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The Darkest Night of the Year*

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Recent movies: Star Trek II: The Wrath of Khan***; Godzilla: King of the Monsters (1956)*****; Horsefeathers****

Current books: II Thess.-II Tim.; Kazo Kitamori, Theology of the Pain of God; various articles on Kitamori; GURPS handbooks; C. S. Lewis, Out of the Silent Planet; C. S. Lewis, That Hideous Strength; Emil Brunner, The Mediator; I Jn. (tr.)


The calendar-keepers, of course, got it wrong -- if they were better theologians (say, as good as Over The Rhine), when they shuffled dates in the reforms, they'd've kept Christmas matched to the Solstice, the darkest night of the year. Every hymn-writer knows this instinctively -- even Phillips Brooks smashed a grand slam with his little ditty. If you want to say, "The people dwelling in darkness have seen a great light," and your festival date is arbitrary, but symbolic, the riposte gives you everything, the risks, so little by compare.

To juxtapose the deepest day of night, in the season of darkness, of death of the old, the turning of the year, with the descent to us of the light of the world, the light which is the life of Adam and Eve, the ordinary bloody birthing of the God who is born to die, even, born to place the whole price of darkness on himself, to lie in the grave until awakened by the Spirit, well, that juxtaposition, friends, is damn well something to write home about. It is only that the nervous nellies were afraid, probably, of "over-identifying with paganism", or some such blather, that has left us this unpalatable slop, with a holy day just left hanging out there, not really anywhere in the month -- just late, not even close enough to The End Of The Year to use it as an excuse (though juxtaposing inaugurated eschatology with Year's End would've been worth at least points for effort). Instead, an effort to redeem, to embrace the world's Saturnalias, is spoiled by a lack of steel in the nerves. Yes! Yes, we're having a solstice celebration of our own, you might say - let our John tell you a little tale of the darkest night: The light shines in the darkness, and the darkness has not overcome it. The mystery kept hidden for ages is not just that life follows death -- but, how: Jesus, born according to the promise, was put to death for our sins, and raised from the dead for our justification, that all who believe in him may have life eternally. I think that is worth a feast, a foretaste of the feast to come - that whenever we drink, we drink in remembrance of Him.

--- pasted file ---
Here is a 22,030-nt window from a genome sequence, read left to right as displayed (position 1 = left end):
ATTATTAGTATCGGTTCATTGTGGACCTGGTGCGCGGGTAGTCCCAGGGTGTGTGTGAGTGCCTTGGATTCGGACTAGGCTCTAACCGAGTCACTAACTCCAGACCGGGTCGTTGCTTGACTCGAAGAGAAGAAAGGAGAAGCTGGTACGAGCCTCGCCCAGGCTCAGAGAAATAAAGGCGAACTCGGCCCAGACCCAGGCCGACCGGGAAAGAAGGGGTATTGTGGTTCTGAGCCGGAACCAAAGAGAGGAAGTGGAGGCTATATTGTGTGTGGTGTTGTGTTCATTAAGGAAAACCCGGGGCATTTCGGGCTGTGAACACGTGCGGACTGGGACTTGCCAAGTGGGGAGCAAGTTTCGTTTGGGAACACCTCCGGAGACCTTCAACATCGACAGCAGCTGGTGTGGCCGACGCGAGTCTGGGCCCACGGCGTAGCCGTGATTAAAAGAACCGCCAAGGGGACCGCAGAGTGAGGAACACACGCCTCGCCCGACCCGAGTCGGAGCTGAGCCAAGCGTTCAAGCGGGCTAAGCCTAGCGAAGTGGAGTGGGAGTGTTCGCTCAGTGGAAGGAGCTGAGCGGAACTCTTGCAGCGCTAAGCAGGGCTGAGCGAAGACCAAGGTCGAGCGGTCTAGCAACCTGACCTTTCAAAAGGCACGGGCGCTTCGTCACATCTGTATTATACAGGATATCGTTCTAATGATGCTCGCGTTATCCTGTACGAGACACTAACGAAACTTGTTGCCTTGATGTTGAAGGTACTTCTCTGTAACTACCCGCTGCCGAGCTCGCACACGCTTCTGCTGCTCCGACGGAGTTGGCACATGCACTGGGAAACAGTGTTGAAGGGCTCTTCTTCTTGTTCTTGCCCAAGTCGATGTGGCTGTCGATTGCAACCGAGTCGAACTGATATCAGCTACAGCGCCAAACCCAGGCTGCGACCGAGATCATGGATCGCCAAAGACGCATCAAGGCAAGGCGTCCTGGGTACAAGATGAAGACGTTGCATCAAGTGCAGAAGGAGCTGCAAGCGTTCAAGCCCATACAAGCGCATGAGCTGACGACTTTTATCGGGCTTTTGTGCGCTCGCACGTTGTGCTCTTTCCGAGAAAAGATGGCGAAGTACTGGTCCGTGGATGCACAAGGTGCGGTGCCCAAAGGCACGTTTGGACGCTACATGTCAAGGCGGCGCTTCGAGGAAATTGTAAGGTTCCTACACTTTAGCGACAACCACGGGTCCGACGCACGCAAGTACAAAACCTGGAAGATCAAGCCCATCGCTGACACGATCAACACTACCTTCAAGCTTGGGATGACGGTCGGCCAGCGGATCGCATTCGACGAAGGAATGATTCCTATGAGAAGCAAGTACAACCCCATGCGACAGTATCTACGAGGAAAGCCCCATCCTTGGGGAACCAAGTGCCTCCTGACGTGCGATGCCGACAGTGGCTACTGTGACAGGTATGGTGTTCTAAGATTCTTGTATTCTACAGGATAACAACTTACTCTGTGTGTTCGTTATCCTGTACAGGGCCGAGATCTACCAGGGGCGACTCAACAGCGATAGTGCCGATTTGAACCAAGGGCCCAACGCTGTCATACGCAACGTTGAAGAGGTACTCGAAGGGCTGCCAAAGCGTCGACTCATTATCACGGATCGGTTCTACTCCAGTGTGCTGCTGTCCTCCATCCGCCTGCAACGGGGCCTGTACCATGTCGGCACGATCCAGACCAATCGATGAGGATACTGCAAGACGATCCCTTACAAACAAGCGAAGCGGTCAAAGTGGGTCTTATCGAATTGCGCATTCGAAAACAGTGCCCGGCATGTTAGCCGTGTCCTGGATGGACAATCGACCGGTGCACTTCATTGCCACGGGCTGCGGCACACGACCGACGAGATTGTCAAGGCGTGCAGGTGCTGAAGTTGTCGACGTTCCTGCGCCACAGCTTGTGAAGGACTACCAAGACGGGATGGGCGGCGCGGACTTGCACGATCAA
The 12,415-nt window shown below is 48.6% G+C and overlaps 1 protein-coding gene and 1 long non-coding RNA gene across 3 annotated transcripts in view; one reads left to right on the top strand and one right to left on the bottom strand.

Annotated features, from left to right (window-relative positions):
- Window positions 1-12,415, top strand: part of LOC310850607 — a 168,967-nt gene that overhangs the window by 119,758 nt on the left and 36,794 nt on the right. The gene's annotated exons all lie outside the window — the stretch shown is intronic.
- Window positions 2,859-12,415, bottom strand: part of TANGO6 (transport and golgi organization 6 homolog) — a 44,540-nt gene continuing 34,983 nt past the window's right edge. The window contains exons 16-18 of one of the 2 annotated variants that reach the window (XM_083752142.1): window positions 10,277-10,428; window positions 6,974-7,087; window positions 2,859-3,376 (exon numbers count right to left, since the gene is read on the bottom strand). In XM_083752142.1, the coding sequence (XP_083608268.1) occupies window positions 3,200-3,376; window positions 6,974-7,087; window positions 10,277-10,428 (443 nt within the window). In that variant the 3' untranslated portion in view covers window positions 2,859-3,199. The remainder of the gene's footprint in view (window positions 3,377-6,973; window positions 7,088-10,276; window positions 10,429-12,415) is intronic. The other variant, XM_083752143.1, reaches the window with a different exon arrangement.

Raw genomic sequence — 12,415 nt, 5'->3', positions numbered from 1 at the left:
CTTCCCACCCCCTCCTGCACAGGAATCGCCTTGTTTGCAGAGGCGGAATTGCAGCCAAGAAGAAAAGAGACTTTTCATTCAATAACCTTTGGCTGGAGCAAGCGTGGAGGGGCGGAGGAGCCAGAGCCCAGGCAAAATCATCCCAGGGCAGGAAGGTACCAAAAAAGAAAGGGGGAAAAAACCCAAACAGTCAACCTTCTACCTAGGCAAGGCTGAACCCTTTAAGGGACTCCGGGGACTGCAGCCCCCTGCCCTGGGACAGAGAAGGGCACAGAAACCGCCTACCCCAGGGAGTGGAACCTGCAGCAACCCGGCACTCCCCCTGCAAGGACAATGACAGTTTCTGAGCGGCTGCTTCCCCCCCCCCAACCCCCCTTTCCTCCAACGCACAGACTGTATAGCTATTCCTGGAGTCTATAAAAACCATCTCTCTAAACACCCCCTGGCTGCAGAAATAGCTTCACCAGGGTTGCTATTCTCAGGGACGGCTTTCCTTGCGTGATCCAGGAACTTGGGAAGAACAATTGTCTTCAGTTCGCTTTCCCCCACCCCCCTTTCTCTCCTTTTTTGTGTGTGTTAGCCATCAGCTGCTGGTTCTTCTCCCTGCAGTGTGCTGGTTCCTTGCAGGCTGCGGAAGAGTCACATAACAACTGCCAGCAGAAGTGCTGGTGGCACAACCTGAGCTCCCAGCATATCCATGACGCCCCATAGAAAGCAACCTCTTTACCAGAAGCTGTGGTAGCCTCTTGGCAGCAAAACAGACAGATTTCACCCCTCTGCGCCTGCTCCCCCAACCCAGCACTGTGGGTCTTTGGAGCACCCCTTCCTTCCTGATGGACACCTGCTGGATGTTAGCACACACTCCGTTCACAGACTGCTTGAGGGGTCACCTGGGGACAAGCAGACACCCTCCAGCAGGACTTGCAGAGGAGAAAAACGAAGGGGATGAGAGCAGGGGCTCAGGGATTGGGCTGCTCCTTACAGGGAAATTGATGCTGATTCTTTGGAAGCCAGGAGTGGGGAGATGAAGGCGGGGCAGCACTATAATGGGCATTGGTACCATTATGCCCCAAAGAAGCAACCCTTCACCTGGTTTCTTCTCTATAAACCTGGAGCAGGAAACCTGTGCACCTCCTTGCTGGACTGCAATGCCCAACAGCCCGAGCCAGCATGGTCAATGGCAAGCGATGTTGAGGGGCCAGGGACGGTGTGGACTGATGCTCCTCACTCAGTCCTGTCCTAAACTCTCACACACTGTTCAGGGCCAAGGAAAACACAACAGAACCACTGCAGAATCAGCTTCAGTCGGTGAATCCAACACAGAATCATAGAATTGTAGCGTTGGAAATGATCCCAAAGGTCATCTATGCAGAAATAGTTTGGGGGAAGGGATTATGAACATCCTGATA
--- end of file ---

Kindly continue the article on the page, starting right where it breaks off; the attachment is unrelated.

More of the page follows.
O little town of Bethlehem, how still we see thee lie! Above thy deep and dreamless sleep the silent stars go by; yet in thy dark streets shineth the everlasting Light; the hopes and fears of all the years are met in thee tonight.

-- Phillips Brooks (1835-1893)

* = Title and insight, courtesy of Over The Rhine's album by that title

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